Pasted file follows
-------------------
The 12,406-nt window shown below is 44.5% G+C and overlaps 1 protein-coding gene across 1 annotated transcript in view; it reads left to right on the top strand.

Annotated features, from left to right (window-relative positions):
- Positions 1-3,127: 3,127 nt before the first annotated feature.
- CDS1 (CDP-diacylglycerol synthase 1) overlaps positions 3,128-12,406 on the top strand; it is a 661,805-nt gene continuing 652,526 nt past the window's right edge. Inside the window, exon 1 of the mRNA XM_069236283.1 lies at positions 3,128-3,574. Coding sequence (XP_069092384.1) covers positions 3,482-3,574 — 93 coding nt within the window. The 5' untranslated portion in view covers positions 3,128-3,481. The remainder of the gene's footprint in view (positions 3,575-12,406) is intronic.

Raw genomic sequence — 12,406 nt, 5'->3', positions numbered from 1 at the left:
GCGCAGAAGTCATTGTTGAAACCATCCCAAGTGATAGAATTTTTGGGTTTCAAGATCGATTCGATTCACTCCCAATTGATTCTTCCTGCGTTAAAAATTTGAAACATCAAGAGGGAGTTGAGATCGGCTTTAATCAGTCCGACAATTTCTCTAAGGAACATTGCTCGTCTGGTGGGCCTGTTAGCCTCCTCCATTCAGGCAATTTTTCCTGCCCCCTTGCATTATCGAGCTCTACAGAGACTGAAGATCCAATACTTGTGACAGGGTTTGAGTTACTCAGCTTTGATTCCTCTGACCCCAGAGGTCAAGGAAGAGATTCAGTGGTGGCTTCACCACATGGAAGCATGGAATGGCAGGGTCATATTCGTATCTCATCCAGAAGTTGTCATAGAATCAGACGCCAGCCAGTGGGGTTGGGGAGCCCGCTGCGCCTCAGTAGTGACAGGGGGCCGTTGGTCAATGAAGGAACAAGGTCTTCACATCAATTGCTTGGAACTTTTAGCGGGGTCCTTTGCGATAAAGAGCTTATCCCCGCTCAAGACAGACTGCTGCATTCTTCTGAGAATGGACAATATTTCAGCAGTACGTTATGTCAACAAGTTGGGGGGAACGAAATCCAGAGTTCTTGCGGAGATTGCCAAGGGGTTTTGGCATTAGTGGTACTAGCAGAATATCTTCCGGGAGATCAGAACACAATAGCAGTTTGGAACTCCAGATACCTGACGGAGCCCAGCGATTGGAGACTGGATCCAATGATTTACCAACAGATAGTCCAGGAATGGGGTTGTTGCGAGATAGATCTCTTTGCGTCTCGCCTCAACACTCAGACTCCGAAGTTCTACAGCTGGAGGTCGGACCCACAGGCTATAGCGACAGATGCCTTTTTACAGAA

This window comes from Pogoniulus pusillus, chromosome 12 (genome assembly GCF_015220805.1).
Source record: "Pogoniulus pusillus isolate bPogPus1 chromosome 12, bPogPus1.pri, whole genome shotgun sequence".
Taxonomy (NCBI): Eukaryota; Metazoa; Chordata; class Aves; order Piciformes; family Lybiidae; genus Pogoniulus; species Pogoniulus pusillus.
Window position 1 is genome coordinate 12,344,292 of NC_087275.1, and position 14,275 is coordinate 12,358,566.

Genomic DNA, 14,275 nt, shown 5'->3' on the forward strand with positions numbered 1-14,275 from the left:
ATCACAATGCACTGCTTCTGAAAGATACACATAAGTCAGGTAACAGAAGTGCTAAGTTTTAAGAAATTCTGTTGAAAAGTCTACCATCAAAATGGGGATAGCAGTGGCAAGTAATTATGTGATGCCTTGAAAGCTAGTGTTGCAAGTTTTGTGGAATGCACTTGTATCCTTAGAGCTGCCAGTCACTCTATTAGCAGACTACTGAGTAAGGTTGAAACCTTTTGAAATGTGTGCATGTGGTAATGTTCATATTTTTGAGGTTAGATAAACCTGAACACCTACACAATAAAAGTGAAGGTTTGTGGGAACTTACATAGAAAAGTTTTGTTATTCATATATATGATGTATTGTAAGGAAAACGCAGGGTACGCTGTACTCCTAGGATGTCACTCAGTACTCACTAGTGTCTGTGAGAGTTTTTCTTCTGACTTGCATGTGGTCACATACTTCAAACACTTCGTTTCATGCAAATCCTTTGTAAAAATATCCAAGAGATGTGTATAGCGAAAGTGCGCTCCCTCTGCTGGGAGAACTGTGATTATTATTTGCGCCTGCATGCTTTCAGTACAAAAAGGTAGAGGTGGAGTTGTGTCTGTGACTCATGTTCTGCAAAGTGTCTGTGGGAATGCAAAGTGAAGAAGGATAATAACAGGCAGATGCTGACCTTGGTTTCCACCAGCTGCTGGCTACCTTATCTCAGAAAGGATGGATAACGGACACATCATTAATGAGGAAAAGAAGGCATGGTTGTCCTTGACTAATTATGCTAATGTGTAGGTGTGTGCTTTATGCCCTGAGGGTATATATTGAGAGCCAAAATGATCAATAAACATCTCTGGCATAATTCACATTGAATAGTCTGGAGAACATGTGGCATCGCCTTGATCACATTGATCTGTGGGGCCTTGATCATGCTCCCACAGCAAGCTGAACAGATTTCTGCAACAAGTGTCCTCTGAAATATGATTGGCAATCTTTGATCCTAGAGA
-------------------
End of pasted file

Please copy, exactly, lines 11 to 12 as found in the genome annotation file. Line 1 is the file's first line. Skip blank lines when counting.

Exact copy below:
Genomic DNA, 14,275 nt, shown 5'->3' on the forward strand with positions numbered 1-14,275 from the left:
ATCACAATGCACTGCTTCTGAAAGATACACATAAGTCAGGTAACAGAAGTGCTAAGTTTTAAGAAATTCTGTTGAAAAGTCTACCATCAAAATGGGGATAGCAGTGGCAAGTAATTATGTGATGCCTTGAAAGCTAGTGTTGCAAGTTTTGTGGAATGCACTTGTATCCTTAGAGCTGCCAGTCACTCTATTAGCAGACTACTGAGTAAGGTTGAAACCTTTTGAAATGTGTGCATGTGGTAATGTTCATATTTTTGAGGTTAGATAAACCTGAACACCTACACAATAAAAGTGAAGGTTTGTGGGAACTTACATAGAAAAGTTTTGTTATTCATATATATGATGTATTGTAAGGAAAACGCAGGGTACGCTGTACTCCTAGGATGTCACTCAGTACTCACTAGTGTCTGTGAGAGTTTTTCTTCTGACTTGCATGTGGTCACATACTTCAAACACTTCGTTTCATGCAAATCCTTTGTAAAAATATCCAAGAGATGTGTATAGCGAAAGTGCGCTCCCTCTGCTGGGAGAACTGTGATTATTATTTGCGCCTGCATGCTTTCAGTACAAAAAGGTAGAGGTGGAGTTGTGTCTGTGACTCATGTTCTGCAAAGTGTCTGTGGGAATGCAAAGTGAAGAAGGATAATAACAGGCAGATGCTGACCTTGGTTTCCACCAGCTGCTGGCTACCTTATCTCAGAAAGGATGGATAACGGACACATCATTAATGAGGAAAAGAAGGCATGGTTGTCCTTGACTAATTATGCTAATGTGTAGGTGTGTGCTTTATGCCCTGAGGGTATATATTGAGAGCCAAAATGATCAATAAACATCTCTGGCATAATTCACATTGAATAGTCTGGAGAACATGTGGCATCGCCTTGATCACATTGATCTGTGGGGCCTTGATCATGCTCCCACAGCAAGCTGAACAGATTTCTGCAACAAGTGTCCTCTGAAATATGATTGGCAATCTTTGATCCTAGAGA